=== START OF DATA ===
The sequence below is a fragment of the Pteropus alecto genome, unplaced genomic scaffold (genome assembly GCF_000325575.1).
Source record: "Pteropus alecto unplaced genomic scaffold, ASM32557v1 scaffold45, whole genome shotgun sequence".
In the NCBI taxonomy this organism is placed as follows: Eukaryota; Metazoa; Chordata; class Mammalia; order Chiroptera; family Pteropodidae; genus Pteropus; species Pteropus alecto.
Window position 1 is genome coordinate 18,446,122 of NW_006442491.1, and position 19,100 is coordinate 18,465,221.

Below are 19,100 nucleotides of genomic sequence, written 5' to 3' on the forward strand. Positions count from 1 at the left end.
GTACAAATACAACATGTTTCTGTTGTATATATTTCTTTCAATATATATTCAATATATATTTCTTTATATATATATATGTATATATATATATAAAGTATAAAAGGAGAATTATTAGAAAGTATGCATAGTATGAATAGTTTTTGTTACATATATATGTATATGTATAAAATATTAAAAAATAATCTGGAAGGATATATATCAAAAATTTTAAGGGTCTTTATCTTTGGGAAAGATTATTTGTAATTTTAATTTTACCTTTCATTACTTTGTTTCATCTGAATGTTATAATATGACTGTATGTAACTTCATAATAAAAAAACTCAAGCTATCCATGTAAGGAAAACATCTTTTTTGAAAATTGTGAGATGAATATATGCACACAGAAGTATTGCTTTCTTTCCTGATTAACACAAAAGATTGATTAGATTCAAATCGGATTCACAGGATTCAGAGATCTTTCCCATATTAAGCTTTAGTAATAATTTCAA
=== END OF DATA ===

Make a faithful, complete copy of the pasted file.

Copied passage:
The sequence below is a fragment of the Pteropus alecto genome, unplaced genomic scaffold (genome assembly GCF_000325575.1).
Source record: "Pteropus alecto unplaced genomic scaffold, ASM32557v1 scaffold45, whole genome shotgun sequence".
In the NCBI taxonomy this organism is placed as follows: Eukaryota; Metazoa; Chordata; class Mammalia; order Chiroptera; family Pteropodidae; genus Pteropus; species Pteropus alecto.
Window position 1 is genome coordinate 18,446,122 of NW_006442491.1, and position 19,100 is coordinate 18,465,221.

Below are 19,100 nucleotides of genomic sequence, written 5' to 3' on the forward strand. Positions count from 1 at the left end.
GTACAAATACAACATGTTTCTGTTGTATATATTTCTTTCAATATATATTCAATATATATTTCTTTATATATATATATGTATATATATATATAAAGTATAAAAGGAGAATTATTAGAAAGTATGCATAGTATGAATAGTTTTTGTTACATATATATGTATATGTATAAAATATTAAAAAATAATCTGGAAGGATATATATCAAAAATTTTAAGGGTCTTTATCTTTGGGAAAGATTATTTGTAATTTTAATTTTACCTTTCATTACTTTGTTTCATCTGAATGTTATAATATGACTGTATGTAACTTCATAATAAAAAAACTCAAGCTATCCATGTAAGGAAAACATCTTTTTTGAAAATTGTGAGATGAATATATGCACACAGAAGTATTGCTTTCTTTCCTGATTAACACAAAAGATTGATTAGATTCAAATCGGATTCACAGGATTCAGAGATCTTTCCCATATTAAGCTTTAGTAATAATTTCAA